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(NEW YORK) — Johnson & Johnson and the nation’s three largest drug distributors agreed Tuesday to settle opioids-related claims by Native American tribes for nearly $600 million.
The settlement, announced in a filing with the U.S. District Court for the Northern District of Ohio, is tentative until hundreds of tribes sign on, which is expected.
“The Native American population has suffered some of the worst consequences of the opioid epidemic of any population in the United States. Indeed, American Indians have suffered the highest per capita rate of opioid overdoses,” the tribal leadership committee said in a statement filed with the court. “American Indians and Alaska Natives had the highest drug overdose death rates in 2015 and the largest percentage increase in the number of deaths over time from 1999-2015 compared to other racial and ethnic groups.”
Johnson & Johnson agreed to pay $150 million over the next two years while not admitting liability or wrongdoing. The company defended its promotion of the medications.
“The Company’s actions relating to the marketing and promotion of important prescription opioid medications were appropriate and responsible,” Johnson & Johnson said in a statement. “DURAGESIC®, NUCYNTA® and NUCYNTA® ER accounted for less than one percent of total opioid prescriptions in the U.S. since launch. The Company no longer sells prescription opioid medications in the United States as part of our ongoing efforts to focus on transformational innovation and serving unmet patient needs.”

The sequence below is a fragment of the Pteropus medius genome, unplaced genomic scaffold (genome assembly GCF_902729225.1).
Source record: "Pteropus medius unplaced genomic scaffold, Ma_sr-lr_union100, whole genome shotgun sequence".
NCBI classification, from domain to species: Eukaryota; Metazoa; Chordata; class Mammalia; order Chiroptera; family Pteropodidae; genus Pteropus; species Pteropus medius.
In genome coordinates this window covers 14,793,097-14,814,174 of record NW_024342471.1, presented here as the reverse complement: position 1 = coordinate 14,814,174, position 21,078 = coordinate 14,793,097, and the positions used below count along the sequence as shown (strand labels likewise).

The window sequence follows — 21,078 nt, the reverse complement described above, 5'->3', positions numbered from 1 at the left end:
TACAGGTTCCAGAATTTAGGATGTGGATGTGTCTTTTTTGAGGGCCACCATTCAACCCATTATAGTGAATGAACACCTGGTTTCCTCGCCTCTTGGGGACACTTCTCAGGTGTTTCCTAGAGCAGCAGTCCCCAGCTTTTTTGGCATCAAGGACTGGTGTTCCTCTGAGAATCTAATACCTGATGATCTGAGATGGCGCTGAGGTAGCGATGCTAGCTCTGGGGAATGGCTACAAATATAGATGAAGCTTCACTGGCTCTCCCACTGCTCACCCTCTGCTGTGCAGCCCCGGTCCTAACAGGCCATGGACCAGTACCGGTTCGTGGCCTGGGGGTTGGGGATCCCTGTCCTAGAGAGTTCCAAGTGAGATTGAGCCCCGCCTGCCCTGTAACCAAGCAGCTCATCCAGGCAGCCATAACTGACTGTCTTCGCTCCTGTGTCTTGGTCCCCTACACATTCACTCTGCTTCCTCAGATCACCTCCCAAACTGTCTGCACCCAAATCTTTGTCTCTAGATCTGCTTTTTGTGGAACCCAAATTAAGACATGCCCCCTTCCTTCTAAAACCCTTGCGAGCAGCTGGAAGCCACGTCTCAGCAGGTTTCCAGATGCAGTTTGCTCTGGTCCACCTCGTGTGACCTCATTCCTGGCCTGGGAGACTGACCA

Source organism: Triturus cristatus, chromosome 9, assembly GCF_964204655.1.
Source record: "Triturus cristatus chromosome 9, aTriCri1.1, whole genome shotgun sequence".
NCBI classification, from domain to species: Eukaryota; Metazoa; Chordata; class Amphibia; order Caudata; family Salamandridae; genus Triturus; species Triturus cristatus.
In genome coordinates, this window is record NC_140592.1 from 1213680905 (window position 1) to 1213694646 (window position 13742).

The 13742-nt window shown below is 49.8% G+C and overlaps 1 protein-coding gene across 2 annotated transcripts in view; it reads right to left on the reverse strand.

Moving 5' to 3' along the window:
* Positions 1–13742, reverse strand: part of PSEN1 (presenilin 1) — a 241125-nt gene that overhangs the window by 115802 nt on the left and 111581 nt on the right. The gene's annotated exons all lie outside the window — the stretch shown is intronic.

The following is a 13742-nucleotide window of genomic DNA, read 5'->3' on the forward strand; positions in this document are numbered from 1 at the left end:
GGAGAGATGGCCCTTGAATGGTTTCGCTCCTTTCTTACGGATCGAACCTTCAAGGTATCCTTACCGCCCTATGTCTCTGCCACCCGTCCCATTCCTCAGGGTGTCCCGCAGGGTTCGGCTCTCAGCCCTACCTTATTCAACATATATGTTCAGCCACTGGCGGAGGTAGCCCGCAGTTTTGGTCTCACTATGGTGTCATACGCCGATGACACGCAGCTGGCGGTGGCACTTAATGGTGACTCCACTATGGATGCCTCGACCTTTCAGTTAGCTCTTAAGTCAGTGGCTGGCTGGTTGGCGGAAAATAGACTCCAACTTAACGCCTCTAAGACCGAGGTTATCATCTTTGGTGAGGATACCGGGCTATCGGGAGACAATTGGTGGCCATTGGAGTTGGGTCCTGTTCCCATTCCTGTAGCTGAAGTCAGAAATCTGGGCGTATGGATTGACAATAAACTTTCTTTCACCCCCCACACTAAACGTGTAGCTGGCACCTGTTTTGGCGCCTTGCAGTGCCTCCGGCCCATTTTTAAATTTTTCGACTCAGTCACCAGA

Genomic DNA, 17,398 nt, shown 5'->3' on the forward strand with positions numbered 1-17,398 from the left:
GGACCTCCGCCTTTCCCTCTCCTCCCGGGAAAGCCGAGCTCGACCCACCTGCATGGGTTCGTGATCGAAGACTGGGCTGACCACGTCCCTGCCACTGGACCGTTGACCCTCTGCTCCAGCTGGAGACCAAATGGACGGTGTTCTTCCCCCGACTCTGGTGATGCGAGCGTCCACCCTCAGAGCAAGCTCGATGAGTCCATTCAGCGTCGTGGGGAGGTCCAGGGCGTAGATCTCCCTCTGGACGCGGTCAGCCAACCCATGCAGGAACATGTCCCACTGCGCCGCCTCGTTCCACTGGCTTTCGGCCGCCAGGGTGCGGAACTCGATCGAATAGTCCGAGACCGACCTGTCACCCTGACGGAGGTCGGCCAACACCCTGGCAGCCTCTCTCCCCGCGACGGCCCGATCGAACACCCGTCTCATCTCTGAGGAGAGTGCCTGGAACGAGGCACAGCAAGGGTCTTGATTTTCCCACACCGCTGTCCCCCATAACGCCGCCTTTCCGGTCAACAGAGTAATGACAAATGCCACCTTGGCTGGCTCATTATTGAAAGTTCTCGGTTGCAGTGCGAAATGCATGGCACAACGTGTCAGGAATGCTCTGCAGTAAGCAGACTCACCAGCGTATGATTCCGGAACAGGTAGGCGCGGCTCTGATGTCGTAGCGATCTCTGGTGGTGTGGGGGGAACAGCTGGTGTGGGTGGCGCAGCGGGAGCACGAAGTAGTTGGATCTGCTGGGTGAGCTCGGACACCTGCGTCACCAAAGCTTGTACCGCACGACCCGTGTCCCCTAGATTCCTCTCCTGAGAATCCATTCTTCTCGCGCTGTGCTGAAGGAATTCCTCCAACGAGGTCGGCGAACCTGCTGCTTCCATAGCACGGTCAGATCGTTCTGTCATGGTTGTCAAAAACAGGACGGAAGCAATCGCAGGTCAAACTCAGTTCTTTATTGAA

The drug distributors — AmerisourceBergen Corp., McKesson Corp., and Cardinal Health, Inc. — agreed to pay $440 million over the next seven years.
The tribal leadership committee said the money would help offset the “considerable” funds tribes have had to spend to cover the costs of the opioid crisis.
“The burden of paying these increased costs has diverted scarce tribal funds from other needs and has imposed severe financial burdens on the Tribal Plaintiffs, which will continue to bear significant costs related to abatement of the opioid addiction problem in their communities,” the tribal leadership committee said in its statement.
“This is a monumentally historic settlement that goes a small but very important distance toward addressing a killing epidemic that devastated tribal communities,” said Lloyd Miller, one of the lead tribal attorneys.
“Tribes are sovereign governments and must be able to vindicate their own interests to protect the health and welfare of their tribal communities,” Miller added.
The settlement puts Native American tribes on equal footing with states and cities as they try to abate the opioid crisis.
“The tribes have established in this case that they can play a major litigation role along with the state and local governments,” fellow tribal attorney Steve Skikos said. “The focus should be on the tribes themselves and how this settlement can help continue their efforts to address the opioid crisis.”
Tuesday’s result is different than Big Tobacco litigation, in which tribes were relegated to the sidelines and given only a share of what states received to address the consequences of tobacco and nicotine.
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